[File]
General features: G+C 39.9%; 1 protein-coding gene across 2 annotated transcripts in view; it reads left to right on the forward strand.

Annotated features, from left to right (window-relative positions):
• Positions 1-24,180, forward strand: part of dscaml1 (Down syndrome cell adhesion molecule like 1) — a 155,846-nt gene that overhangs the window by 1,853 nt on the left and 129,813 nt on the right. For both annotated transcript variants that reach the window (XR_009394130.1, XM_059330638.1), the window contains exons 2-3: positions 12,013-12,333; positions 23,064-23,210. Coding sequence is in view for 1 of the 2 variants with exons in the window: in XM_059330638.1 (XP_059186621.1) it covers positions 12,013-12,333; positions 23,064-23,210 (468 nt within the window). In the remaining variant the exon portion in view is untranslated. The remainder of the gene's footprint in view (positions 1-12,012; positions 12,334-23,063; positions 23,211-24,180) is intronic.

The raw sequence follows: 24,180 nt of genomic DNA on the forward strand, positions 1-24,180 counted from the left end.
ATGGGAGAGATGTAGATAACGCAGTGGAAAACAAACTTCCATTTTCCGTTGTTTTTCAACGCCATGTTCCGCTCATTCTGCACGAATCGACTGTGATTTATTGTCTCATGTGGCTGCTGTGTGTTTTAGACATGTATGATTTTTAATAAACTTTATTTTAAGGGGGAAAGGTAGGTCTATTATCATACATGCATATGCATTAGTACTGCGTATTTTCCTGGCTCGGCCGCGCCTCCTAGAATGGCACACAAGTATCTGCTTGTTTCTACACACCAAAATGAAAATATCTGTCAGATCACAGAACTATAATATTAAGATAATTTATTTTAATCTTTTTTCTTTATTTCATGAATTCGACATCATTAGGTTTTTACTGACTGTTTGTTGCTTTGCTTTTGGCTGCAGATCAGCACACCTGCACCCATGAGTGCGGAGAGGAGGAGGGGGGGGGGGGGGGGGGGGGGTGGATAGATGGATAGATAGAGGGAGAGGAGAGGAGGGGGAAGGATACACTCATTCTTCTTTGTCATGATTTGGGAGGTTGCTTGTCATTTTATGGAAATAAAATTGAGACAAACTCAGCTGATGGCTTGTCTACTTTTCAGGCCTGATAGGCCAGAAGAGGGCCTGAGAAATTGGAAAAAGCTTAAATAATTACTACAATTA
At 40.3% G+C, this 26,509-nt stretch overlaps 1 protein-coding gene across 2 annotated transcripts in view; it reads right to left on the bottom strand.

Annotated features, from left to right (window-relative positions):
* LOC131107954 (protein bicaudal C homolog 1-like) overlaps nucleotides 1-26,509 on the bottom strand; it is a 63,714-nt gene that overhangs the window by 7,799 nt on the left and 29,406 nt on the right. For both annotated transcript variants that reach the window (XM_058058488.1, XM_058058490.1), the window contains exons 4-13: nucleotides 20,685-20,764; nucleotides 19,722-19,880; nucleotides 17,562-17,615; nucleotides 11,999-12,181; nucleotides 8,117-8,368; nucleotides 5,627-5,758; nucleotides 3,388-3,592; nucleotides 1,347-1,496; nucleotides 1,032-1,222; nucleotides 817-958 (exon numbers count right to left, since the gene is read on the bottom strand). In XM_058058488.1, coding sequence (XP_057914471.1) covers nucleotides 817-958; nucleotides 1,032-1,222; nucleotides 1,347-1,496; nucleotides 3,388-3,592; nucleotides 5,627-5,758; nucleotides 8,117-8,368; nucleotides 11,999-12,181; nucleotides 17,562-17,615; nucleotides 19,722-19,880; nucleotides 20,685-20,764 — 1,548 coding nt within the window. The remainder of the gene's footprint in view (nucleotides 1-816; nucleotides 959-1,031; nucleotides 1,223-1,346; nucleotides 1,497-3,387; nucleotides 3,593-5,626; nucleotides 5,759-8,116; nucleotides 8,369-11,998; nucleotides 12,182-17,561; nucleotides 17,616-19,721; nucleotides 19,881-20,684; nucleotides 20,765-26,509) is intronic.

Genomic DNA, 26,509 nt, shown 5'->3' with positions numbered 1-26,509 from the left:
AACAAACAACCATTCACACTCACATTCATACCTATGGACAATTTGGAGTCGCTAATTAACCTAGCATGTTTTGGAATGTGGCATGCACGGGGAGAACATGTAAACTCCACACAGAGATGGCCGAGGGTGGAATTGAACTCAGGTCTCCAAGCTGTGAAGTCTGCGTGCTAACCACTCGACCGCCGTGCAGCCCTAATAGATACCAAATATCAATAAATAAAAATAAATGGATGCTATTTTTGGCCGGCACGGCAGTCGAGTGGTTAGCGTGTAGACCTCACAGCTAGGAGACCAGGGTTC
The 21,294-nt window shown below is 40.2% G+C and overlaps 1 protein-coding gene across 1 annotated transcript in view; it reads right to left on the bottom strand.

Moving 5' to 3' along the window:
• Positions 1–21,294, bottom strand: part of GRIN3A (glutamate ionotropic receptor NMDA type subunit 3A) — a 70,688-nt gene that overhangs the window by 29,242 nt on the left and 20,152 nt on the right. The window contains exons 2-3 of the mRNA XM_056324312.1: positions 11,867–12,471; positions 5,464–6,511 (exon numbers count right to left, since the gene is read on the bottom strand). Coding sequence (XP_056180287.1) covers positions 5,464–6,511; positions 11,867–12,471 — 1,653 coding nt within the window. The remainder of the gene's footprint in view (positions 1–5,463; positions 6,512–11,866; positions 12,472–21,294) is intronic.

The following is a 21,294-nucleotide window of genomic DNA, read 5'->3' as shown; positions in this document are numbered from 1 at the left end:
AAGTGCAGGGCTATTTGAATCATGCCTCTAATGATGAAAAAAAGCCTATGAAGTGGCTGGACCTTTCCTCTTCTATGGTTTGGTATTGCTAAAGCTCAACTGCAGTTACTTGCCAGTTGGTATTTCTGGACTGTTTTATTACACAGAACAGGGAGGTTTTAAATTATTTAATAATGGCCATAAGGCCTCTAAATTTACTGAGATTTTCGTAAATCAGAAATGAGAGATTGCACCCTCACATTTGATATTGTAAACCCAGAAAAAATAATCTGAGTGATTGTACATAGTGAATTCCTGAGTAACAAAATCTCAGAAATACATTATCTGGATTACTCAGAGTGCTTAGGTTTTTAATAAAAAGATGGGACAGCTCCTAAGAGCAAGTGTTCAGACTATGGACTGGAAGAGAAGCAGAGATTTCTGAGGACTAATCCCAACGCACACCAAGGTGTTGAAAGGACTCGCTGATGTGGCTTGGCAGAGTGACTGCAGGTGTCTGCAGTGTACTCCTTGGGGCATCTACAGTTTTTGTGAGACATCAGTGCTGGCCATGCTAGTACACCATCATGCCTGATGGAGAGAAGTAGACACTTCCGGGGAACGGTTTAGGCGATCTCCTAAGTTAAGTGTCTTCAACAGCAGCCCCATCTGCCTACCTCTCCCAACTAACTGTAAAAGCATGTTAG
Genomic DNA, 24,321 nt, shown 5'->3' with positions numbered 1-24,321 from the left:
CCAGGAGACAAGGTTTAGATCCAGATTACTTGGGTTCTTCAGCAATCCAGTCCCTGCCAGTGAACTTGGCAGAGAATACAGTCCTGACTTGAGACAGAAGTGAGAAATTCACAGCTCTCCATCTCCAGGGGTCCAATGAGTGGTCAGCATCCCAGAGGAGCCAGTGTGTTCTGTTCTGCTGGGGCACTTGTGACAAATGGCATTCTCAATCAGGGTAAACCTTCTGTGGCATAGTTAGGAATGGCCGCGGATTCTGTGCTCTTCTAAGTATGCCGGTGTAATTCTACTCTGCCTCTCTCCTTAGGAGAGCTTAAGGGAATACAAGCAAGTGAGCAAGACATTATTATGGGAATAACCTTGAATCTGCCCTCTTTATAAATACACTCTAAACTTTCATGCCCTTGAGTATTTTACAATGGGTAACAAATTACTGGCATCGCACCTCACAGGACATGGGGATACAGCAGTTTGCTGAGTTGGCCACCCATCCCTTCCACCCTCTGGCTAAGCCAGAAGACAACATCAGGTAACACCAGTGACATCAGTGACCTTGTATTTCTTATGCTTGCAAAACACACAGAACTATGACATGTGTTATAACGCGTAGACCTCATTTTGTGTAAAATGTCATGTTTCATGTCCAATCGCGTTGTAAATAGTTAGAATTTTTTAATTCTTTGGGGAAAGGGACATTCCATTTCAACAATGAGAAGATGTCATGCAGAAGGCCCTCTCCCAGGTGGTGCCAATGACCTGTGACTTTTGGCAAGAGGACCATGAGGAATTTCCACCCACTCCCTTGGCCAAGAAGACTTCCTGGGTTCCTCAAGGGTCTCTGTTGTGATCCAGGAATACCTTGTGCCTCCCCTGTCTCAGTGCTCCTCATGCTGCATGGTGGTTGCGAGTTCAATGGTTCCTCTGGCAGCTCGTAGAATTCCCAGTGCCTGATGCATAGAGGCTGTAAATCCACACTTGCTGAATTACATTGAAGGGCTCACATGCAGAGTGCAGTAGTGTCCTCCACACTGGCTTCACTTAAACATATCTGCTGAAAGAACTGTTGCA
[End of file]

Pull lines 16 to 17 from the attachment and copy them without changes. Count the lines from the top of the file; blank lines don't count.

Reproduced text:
Genomic DNA, 24,321 nt, shown 5'->3' with positions numbered 1-24,321 from the left:
CCAGGAGACAAGGTTTAGATCCAGATTACTTGGGTTCTTCAGCAATCCAGTCCCTGCCAGTGAACTTGGCAGAGAATACAGTCCTGACTTGAGACAGAAGTGAGAAATTCACAGCTCTCCATCTCCAGGGGTCCAATGAGTGGTCAGCATCCCAGAGGAGCCAGTGTGTTCTGTTCTGCTGGGGCACTTGTGACAAATGGCATTCTCAATCAGGGTAAACCTTCTGTGGCATAGTTAGGAATGGCCGCGGATTCTGTGCTCTTCTAAGTATGCCGGTGTAATTCTACTCTGCCTCTCTCCTTAGGAGAGCTTAAGGGAATACAAGCAAGTGAGCAAGACATTATTATGGGAATAACCTTGAATCTGCCCTCTTTATAAATACACTCTAAACTTTCATGCCCTTGAGTATTTTACAATGGGTAACAAATTACTGGCATCGCACCTCACAGGACATGGGGATACAGCAGTTTGCTGAGTTGGCCACCCATCCCTTCCACCCTCTGGCTAAGCCAGAAGACAACATCAGGTAACACCAGTGACATCAGTGACCTTGTATTTCTTATGCTTGCAAAACACACAGAACTATGACATGTGTTATAACGCGTAGACCTCATTTTGTGTAAAATGTCATGTTTCATGTCCAATCGCGTTGTAAATAGTTAGAATTTTTTAATTCTTTGGGGAAAGGGACATTCCATTTCAACAATGAGAAGATGTCATGCAGAAGGCCCTCTCCCAGGTGGTGCCAATGACCTGTGACTTTTGGCAAGAGGACCATGAGGAATTTCCACCCACTCCCTTGGCCAAGAAGACTTCCTGGGTTCCTCAAGGGTCTCTGTTGTGATCCAGGAATACCTTGTGCCTCCCCTGTCTCAGTGCTCCTCATGCTGCATGGTGGTTGCGAGTTCAATGGTTCCTCTGGCAGCTCGTAGAATTCCCAGTGCCTGATGCATAGAGGCTGTAAATCCACACTTGCTGAATTACATTGAAGGGCTCACATGCAGAGTGCAGTAGTGTCCTCCACACTGGCTTCACTTAAACATATCTGCTGAAAGAACTGTTGCA